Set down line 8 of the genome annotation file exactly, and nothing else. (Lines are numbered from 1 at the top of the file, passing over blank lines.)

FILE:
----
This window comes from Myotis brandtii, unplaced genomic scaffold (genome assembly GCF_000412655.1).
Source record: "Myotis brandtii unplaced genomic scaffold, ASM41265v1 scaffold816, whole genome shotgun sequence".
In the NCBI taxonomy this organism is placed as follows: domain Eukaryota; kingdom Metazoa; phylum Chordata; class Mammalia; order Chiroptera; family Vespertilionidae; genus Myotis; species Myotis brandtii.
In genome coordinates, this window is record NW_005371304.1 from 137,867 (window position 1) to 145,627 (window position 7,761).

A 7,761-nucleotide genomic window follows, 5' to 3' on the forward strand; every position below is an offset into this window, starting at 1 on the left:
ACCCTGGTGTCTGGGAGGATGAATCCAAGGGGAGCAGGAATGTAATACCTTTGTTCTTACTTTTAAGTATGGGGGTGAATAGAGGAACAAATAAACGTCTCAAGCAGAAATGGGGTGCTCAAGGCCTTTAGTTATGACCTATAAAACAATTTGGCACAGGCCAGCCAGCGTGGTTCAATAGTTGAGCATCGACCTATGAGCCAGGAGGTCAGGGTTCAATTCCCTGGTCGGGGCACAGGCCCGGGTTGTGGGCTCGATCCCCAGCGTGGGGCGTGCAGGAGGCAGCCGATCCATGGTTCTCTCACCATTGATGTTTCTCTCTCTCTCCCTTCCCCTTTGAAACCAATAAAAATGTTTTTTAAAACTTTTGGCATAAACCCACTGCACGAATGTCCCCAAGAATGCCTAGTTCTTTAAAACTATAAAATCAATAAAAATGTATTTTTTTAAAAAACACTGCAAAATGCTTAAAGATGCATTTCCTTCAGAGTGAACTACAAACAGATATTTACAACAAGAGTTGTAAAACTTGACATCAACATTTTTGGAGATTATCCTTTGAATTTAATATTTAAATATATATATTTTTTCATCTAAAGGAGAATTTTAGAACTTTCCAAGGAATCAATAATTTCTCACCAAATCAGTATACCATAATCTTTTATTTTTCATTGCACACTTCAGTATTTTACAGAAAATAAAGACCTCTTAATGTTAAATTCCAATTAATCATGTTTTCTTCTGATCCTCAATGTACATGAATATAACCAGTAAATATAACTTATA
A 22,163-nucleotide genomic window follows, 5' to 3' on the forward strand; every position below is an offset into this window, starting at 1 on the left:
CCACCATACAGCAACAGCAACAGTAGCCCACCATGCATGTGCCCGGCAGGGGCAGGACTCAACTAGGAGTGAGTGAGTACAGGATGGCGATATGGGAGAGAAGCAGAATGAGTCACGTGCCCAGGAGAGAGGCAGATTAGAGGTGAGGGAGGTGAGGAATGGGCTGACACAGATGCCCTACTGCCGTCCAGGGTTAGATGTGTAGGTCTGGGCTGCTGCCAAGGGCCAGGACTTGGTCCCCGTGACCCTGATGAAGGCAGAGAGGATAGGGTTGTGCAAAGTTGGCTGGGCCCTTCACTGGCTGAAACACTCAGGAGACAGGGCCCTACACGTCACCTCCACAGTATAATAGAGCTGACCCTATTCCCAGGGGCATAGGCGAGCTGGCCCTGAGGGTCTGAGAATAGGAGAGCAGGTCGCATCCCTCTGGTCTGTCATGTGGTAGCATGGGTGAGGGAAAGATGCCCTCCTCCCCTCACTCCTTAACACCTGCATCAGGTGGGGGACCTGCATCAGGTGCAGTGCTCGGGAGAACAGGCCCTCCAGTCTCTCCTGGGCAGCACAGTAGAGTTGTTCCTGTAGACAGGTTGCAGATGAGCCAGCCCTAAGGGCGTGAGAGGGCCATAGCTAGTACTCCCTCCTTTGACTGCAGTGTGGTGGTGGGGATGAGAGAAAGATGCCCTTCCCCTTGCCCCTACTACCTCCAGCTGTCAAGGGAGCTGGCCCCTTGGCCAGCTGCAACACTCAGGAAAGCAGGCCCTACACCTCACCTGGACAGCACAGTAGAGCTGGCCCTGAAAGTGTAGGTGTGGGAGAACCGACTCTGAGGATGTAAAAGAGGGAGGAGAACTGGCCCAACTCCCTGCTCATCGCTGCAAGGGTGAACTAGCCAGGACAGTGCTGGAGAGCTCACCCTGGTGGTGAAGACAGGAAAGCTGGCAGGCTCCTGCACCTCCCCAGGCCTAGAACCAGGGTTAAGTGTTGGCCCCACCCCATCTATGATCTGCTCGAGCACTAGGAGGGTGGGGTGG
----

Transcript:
CCACCATACAGCAACAGCAACAGTAGCCCACCATGCATGTGCCCGGCAGGGGCAGGACTCAACTAGGAGTGAGTGAGTACAGGATGGCGATATGGGAGAGAAGCAGAATGAGTCACGTGCCCAGGAGAGAGGCAGATTAGAGGTGAGGGAGGTGAGGAATGGGCTGACACAGATGCCCTACTGCCGTCCAGGGTTAGATGTGTAGGTCTGGGCTGCTGCCAAGGGCCAGGACTTGGTCCCCGTGACCCTGATGAAGGCAGAGAGGATAGGGTTGTGCAAAGTTGGCTGGGCCCTTCACTGGCTGAAACACTCAGGAGACAGGGCCCTACACGTCACCTCCACAGTATAATAGAGCTGACCCTATTCCCAGGGGCATAGGCGAGCTGGCCCTGAGGGTCTGAGAATAGGAGAGCAGGTCGCATCCCTCTGGTCTGTCATGTGGTAGCATGGGTGAGGGAAAGATGCCCTCCTCCCCTCACTCCTTAACACCTGCATCAGGTGGGGGACCTGCATCAGGTGCAGTGCTCGGGAGAACAGGCCCTCCAGTCTCTCCTGGGCAGCACAGTAGAGTTGTTCCTGTAGACAGGTTGCAGATGAGCCAGCCCTAAGGGCGTGAGAGGGCCATAGCTAGTACTCCCTCCTTTGACTGCAGTGTGGTGGTGGGGATGAGAGAAAGATGCCCTTCCCCTTGCCCCTACTACCTCCAGCTGTCAAGGGAGCTGGCCCCTTGGCCAGCTGCAACACTCAGGAAAGCAGGCCCTACACCTCACCTGGACAGCACAGTAGAGCTGGCCCTGAAAGTGTAGGTGTGGGAGAACCGACTCTGAGGATGTAAAAGAGGGAGGAGAACTGGCCCAACTCCCTGCTCATCGCTGCAAGGGTGAACTAGCCAGGACAGTGCTGGAGAGCTCACCCTGGTGGTGAAGACAGGAAAGCTGGCAGGCTCCTGCACCTCCCCAGGCCTAGAACCAGGGTTAAGTGTTGGCCCCACCCCATCTATGATCTGCTCGAGCACTAGGAGGGTGGGGTGG